BP | The Chicago Humanities Festival is committed to accessibility for all audience members. Back in 2015, I was learning a lot from my involvement with the Chicago Cultural Accessibility Consortium (CCAC). Based on audience feedback, I sensed that many people in our audience identified as being hard of hearing, and some audience members were deaf but ASL interpretation was not their preference. Being able to understand what a person is saying on stage is the primary value of our events. It became clear to me that making realtime captions available and visible to everyone in the room was going to be a clear benefit to our audience’s experience.

JCR | How long have you used the services of Jo Gayle?
BP | We’ve worked with Jo Gayle since the beginning of utilizing live event captions in 2015. We also work with a few other talented captioners in Chicago. We have so many events running at one time that we often need more than one captioner on a given day!

JCR | You mentioned that she is your go-to person for captioning services. Why is that?
BP | Jo has amazing accuracy. I’m very impressed by how she can listen to a fast talker rattle off complicated terminology and get it perfectly right on the screen. She works very hard to prepare for our events. She and I work together in advance to make sure she has everything we know about a particular speaker, words they might use, the correct spelling of names. Jo does a lot of prep work on her own, looking up videos of that person, learning their speech cadence, things they often talk about when they’re giving a presentation. If our audience members can spot her in a theater, they will flock to her after an event to thank her for how much her captioning helped them get more out of the event.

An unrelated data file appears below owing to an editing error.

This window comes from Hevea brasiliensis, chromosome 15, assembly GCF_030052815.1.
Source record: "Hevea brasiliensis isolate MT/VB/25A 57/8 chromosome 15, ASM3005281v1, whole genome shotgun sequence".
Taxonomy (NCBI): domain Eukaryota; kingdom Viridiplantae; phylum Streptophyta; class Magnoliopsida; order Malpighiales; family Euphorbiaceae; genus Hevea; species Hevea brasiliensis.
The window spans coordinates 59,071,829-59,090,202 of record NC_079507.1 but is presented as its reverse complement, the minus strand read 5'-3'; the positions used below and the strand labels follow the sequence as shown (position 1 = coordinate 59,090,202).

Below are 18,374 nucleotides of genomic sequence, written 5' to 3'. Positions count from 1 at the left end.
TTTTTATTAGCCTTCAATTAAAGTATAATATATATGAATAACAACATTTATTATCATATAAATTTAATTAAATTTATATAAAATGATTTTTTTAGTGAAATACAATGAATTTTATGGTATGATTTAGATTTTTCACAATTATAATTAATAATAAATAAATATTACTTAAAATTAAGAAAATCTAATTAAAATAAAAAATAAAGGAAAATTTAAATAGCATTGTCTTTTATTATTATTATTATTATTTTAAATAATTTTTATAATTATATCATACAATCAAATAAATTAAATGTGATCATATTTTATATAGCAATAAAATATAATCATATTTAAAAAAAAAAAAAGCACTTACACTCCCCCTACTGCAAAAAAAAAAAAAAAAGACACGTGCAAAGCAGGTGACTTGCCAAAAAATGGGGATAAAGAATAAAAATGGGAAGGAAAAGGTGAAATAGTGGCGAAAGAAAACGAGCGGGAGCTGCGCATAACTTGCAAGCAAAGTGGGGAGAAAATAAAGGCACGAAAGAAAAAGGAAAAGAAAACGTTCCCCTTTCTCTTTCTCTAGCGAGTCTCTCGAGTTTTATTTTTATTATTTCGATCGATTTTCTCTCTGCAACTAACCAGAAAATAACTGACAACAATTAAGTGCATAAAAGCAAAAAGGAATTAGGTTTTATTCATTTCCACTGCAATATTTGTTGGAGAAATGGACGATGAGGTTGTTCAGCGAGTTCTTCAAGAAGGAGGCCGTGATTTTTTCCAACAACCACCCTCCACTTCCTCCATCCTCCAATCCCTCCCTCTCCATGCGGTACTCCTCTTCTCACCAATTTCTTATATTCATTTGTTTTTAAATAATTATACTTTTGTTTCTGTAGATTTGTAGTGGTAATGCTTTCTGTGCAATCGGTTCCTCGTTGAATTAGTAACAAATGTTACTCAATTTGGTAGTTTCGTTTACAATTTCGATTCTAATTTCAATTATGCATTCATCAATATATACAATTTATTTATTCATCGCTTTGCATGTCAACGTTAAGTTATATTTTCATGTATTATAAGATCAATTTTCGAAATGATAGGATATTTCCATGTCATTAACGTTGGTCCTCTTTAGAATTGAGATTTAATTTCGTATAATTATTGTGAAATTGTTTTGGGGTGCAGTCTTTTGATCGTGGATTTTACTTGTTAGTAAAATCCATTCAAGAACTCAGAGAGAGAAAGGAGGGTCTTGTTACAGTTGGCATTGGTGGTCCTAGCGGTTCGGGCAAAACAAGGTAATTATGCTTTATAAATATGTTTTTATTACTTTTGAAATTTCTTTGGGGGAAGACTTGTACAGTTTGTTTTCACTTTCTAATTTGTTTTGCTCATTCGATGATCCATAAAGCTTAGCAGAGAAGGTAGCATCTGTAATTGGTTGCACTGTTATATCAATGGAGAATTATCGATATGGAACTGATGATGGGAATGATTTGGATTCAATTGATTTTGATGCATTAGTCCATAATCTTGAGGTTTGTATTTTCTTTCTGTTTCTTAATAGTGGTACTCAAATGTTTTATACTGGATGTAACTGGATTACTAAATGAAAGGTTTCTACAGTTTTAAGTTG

JCR | What would you say to other organizations considering offering captioning services to their audiences?
BP | It is so worth budgeting for this accessible service. I find captions to be beneficial to a wide audience. It makes our events inclusive of people who are deaf or hard of hearing but also elevates an experience that could be less than ideal, say, in an acoustically challenging church or helps aid understanding if a speaker has a heavy accent. I would also urge other organizations to aim for open captions (as opposed to closed captions on a device) so that they are integrated into the entire experience, and someone can see them from any seat in the house without having to self-identify. I would also urge organizations to make it easy and transparent for a person to request the service of open captions from your organization.

JCR | Please feel free to add any additional information you think would be helpful for the article.